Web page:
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Credits

Pilgrimage and Pilgrims

Making of Middle English

The Canterbury Tales-Introduction

Literary Genres

The Canterbury Tales-General Prologue

External Links

illustration of Geoffrey Chaucer

Greetings, fellow pilgrim!

My name is Geoffrey Chaucer. I lived from around 1343 till 1400. My life was rich and varied. For example, in 1359 I was a member of Edward III’s army that invaded France. Unfortunately, I was captured but happily soon ransomed. That experience was somewhere in my mind when I was writing about Palamon and Arcite in “The Knight’s Tale.” Working in the king’s service was of great value to me. While on a mission to Genoa and Florence around 1372-73, I met the great Italian poets Boccaccio and Petrarch. The year 1376 saw me involved in secret service in Flanders. Then I worked at two embassies in France and Lombardy in 1378. And if I remember correctly, April of 1388 found me making a pilgrimage to Canterbury. All of these experiences were of great value to me in my writing.

Since I held various positions at the King’s court in London, I naturally used a number of languages: French, Latin, and English. Of course, traveling in Europe allowed me to employ my facility with language. Those travels also brought to my attention and delight all kinds of literature and literary styles which I then put to my own use.

Let’s see now! You could divide my writing into about three parts. From 1359-72, I was heavily influenced by French literature. At this time, I used the octosyllabic couplet a great deal. This was when I wrote The Romaunt of the Rose and The Boke of the Duchesse. 1372-86 saw me in my Italian mode. Dante and Boccaccio influenced me at this time. I left off using the octosyllabic couplet and began to use the “heroic style” of seven lines and the heroic couplet. During this time, I wrote Troylus and Criseyde, The Hous of Fame, The Legend of Good Women, and The Parlement of Foules. The heroic couplet was very much my style of choice from 1385 until my death in 1400. During this time, The Canterbury Tales was my main focus. Besides my poetic works, I also wrote prose. For example, I wrote a prose translation of Boethius’ Consolation of Philosophy. Most people know my work by the name, Boece. A Treatise on the Astrolabe was another prose work of mine. That was written for my son, Lewis.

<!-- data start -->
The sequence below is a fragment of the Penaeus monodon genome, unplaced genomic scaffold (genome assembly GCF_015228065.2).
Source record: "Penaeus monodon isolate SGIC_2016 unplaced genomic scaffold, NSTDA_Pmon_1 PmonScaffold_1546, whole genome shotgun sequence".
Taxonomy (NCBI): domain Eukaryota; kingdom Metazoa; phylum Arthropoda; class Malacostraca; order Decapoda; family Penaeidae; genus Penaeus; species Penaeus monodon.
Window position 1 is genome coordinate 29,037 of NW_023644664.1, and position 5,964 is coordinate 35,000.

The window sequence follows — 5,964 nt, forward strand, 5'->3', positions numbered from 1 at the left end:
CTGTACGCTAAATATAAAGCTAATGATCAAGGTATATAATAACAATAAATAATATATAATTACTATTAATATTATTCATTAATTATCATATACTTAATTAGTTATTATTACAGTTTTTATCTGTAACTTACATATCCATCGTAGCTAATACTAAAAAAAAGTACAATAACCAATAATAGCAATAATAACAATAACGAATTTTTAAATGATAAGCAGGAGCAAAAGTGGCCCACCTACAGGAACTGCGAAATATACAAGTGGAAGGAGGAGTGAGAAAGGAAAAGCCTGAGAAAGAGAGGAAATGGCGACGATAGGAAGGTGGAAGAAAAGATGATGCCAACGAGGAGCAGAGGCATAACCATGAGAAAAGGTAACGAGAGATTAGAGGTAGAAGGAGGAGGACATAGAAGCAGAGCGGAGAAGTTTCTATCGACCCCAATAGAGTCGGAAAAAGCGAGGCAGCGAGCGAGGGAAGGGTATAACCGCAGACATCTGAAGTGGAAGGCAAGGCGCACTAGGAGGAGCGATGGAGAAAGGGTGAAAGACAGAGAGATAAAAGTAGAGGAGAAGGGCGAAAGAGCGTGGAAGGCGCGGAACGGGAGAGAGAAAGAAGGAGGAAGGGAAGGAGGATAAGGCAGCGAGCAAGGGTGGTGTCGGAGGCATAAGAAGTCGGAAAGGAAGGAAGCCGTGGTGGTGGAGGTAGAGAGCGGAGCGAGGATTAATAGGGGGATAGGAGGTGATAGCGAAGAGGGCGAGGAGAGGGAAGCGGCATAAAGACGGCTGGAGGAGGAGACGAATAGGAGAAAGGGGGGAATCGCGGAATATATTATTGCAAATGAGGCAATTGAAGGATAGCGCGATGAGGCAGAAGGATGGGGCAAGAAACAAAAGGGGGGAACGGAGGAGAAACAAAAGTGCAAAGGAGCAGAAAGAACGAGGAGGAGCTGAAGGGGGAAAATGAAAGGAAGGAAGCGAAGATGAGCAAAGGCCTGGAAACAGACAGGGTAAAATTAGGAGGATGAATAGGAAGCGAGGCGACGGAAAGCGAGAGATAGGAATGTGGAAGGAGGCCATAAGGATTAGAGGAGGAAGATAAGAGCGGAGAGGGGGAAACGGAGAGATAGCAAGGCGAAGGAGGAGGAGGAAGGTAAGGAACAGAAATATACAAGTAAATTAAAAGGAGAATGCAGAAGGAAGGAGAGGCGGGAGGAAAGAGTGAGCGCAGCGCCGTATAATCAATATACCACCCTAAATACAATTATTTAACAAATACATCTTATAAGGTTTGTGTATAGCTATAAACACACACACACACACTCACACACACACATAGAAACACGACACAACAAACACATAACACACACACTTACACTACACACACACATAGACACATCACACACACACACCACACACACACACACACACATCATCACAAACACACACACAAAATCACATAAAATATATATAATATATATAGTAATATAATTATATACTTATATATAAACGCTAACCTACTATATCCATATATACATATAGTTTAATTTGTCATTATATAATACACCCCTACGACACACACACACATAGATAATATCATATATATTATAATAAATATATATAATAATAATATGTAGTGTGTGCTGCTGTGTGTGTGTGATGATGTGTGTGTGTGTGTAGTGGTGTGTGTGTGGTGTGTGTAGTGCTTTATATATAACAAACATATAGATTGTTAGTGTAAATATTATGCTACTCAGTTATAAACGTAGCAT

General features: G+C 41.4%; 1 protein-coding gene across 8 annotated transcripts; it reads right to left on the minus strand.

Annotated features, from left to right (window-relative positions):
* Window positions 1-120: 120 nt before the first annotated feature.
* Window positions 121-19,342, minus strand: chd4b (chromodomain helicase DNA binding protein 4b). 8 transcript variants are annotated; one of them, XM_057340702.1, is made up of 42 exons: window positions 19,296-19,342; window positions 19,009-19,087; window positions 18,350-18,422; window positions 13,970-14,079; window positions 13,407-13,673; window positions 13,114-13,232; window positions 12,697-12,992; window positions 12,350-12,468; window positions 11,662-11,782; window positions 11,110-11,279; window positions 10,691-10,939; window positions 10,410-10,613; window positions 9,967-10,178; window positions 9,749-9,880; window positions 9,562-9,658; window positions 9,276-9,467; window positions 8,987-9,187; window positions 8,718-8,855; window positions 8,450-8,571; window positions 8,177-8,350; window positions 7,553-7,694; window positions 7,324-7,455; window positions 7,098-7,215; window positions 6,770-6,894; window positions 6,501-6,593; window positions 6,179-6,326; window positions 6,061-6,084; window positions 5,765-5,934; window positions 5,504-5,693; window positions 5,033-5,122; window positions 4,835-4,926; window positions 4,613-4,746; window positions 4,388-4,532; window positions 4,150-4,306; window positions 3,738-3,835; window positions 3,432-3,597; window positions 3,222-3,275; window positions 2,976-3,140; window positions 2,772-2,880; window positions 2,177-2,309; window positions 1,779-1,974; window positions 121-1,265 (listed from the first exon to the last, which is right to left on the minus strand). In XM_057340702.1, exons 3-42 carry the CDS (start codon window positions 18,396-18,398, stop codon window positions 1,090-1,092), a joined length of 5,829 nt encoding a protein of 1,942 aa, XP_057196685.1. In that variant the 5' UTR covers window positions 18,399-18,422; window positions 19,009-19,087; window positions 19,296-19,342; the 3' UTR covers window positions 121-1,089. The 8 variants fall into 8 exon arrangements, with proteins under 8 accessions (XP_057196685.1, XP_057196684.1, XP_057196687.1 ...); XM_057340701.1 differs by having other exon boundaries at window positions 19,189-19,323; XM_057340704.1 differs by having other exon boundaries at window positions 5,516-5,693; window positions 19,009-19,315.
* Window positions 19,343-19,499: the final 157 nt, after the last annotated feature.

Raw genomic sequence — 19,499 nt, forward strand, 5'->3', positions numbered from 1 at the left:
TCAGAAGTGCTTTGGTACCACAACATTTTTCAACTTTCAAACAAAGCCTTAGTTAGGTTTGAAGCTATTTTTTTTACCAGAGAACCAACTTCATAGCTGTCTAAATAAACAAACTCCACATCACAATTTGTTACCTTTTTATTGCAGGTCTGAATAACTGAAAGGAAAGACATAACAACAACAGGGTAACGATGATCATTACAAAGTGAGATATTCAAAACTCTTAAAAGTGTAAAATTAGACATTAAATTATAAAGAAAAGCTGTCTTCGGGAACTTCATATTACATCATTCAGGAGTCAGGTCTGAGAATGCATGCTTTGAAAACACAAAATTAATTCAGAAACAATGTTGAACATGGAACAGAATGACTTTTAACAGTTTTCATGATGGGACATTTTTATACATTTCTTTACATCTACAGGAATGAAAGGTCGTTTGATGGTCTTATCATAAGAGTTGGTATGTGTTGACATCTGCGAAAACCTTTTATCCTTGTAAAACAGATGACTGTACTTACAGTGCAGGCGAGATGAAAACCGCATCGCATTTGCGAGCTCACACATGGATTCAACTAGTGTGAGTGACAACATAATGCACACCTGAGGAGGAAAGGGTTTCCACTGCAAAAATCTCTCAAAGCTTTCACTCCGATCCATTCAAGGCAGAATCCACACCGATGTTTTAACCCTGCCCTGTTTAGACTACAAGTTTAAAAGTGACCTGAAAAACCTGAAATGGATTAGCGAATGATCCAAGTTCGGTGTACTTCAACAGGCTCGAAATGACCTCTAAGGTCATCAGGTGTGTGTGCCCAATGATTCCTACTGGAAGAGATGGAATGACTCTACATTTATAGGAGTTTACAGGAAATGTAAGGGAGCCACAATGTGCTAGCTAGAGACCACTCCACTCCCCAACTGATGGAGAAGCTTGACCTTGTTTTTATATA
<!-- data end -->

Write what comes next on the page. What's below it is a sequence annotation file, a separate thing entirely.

As you go through this site, you’ll find information on Middle English. That is the name given to the English of my time. You’ll also be introduced to the idea of pilgrimage, my Canterbury Tales, and to the genres of my age, such as fabliaux, beast fables, and liturgical dramas.


Virtual Medieval Church and Its Writings
University of Saint Thomas–Saint Paul, MN
© 2003 All Rights Reserved
Geoffrey Chaucer